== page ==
The health and safety of students is always our main priority
throughout your stay in Barcelona. We support the view that accidents just
'don't happen', but have physical or psychological causes that can, with careful
preparation be largely planned against.
Britain has amongst the world's strictest school trip
guidelines which involve close attention to the detail of trip planning and risk
assessment. The guidelines have been criticized for their bureaucratic nature,
for no matter how many rules are imposed they will not include the key
ingredients to a safe visit: sound judgement and plain commonsense.
Life can never be completely risk-free and accidents may still
occur, despite the best of plans. For example, students (and staff) may still
slip and fall on footpaths normally safely used by the very young and elderly -
despite wearing the most technically-advanced footwear and giving close
attention to where they are putting their feet. The footpaths we use, however,
are not normally dangerous and such slips may result in a twisted ankle but not
We need to be aware that some students are unfamiliar with
rural environments, and some will have been protected by their parents from
experiencing the risk situations regarded in the past as part of a normal
childhood. The identification of individuals who may require extra support is
therefore very important.
It is unrealistic to assume that all students can be directly
supervised for every second of every hour of the day. High risk points, however,
should be identified where students must be watched and protected appropriately
for that 'every second' and a comprehensive risk assessment should aim to
Our task, in the words of the coroner James Kenroy, (after
another recent well publicised U.K. school trip tragedy) is to avoid assuming
nothing can go wrong. "I would look to the Titanic for a classic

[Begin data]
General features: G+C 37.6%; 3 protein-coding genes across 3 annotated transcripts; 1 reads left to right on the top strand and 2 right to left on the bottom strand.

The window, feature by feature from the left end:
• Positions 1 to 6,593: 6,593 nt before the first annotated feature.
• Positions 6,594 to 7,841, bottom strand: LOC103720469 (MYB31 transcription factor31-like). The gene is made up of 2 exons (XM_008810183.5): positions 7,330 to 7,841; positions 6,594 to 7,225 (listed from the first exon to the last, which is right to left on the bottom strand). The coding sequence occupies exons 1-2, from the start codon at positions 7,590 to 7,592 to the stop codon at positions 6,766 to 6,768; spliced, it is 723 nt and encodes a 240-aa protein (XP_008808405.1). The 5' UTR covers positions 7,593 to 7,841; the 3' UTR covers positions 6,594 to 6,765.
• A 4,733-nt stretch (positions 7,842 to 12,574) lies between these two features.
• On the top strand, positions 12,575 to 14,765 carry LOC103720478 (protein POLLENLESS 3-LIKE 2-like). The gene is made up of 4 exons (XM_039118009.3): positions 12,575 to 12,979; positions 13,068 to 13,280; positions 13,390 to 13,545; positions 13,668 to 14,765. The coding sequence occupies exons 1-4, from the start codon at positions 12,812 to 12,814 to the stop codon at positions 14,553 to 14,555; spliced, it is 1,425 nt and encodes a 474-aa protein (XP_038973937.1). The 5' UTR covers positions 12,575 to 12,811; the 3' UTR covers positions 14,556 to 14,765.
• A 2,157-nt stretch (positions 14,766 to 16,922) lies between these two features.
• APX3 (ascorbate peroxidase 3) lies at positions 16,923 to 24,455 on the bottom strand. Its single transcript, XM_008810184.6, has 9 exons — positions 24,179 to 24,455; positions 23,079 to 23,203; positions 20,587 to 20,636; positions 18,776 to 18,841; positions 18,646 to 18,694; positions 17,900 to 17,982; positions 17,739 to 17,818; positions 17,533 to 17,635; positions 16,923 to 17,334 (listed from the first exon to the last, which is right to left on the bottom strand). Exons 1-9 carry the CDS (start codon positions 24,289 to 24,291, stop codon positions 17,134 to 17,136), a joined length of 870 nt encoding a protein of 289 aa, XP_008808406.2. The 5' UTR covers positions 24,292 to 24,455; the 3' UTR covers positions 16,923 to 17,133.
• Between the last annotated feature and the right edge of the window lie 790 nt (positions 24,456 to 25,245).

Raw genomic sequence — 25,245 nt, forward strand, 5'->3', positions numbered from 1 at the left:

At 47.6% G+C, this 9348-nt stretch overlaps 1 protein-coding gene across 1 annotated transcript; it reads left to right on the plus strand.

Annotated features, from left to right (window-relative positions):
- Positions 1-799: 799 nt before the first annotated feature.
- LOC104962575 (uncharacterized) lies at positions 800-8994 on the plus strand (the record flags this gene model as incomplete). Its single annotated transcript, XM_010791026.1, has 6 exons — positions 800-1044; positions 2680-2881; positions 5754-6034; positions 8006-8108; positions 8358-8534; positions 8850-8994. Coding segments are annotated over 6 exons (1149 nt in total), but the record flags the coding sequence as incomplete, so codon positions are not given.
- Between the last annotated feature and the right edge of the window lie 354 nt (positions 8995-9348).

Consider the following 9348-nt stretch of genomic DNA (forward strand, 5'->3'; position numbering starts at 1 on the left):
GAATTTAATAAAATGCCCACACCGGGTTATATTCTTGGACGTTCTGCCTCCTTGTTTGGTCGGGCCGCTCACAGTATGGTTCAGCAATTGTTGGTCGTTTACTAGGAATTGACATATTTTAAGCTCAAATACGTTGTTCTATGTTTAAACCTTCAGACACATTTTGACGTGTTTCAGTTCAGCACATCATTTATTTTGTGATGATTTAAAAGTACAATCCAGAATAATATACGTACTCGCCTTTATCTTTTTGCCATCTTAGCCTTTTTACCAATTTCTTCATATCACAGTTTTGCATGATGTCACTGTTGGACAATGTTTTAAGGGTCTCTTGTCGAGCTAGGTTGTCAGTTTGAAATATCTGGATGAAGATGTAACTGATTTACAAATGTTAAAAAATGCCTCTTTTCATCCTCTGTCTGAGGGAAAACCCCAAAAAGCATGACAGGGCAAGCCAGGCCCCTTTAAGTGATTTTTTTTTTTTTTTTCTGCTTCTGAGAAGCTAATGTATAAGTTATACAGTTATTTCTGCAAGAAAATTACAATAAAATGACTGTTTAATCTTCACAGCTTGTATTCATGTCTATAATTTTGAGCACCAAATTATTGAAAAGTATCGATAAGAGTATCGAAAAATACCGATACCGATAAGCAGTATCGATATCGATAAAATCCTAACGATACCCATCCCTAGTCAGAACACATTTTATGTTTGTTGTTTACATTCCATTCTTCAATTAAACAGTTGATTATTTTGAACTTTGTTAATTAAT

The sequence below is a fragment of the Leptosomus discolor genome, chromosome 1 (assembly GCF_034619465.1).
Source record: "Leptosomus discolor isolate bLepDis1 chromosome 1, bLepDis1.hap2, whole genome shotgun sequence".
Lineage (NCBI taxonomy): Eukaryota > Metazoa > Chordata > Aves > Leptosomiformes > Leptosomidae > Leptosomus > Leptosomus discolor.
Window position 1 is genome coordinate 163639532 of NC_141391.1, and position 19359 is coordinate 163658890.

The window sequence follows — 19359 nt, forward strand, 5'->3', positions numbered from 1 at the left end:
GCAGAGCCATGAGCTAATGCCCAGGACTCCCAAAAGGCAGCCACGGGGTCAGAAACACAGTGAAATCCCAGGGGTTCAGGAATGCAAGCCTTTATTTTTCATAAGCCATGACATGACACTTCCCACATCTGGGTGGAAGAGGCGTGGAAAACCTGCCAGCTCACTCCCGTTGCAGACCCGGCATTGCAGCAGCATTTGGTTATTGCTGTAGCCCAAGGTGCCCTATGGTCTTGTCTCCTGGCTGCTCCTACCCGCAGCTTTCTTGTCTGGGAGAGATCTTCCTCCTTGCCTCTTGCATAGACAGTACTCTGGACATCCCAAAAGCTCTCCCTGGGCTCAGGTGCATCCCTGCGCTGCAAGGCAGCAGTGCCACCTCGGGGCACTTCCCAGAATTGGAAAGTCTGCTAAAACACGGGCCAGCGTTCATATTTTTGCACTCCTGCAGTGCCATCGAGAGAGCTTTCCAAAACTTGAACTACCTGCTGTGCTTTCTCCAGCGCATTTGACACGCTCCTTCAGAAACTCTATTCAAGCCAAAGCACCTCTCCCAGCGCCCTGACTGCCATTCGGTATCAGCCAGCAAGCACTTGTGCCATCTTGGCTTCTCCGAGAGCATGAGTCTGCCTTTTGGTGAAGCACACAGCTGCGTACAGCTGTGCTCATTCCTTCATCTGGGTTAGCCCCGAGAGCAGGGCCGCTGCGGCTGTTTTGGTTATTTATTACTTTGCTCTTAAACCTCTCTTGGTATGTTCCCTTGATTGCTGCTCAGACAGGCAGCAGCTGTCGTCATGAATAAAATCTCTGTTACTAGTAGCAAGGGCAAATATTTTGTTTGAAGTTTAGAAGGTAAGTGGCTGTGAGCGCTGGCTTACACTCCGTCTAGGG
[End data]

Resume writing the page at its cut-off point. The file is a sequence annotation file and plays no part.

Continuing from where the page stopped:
illustration, in that the impossible must be planned for," he said.
Our philosophy is to take no unnecessary risk. Undertaking a
tour overseas is adventurous and stressful enough - involving a huge commitment
of initiative, time and energy on the part of the school staff, particularly the
group leader and trip organiser.
"The potential hazards... should not discourage teachers. Pupils can
derive a good deal of educational benefit from taking part in visits with their
Department for Education
We offer very strong support in helping you meet all of the
health and safety guidelines, ensuring, for example that you have access to
comprehensive risk assessments and a Spanish speaker with you throughout your
work. We assist you in structuring student free time, since it is during the
'free time' more relaxed and less strictly supervised breaks that incidents are
most likely to occur. We hope students will appreciate that some restrictions
are inevitable on their natural exuberance.
The need to examine very carefully what we do is a positive one
and we hope that parents (and the media) will publicly support the efforts of
the increasingly small number of staff prepared to give up their free time and
take the risk of leaving the school or college premises with a student group.
To view a BBC news summary of DfEE fieldtrip guidelines, click here.
A discussion of the issues surrounding the 'suing/blame'
culture in the U.K. can be viewed by clicking here.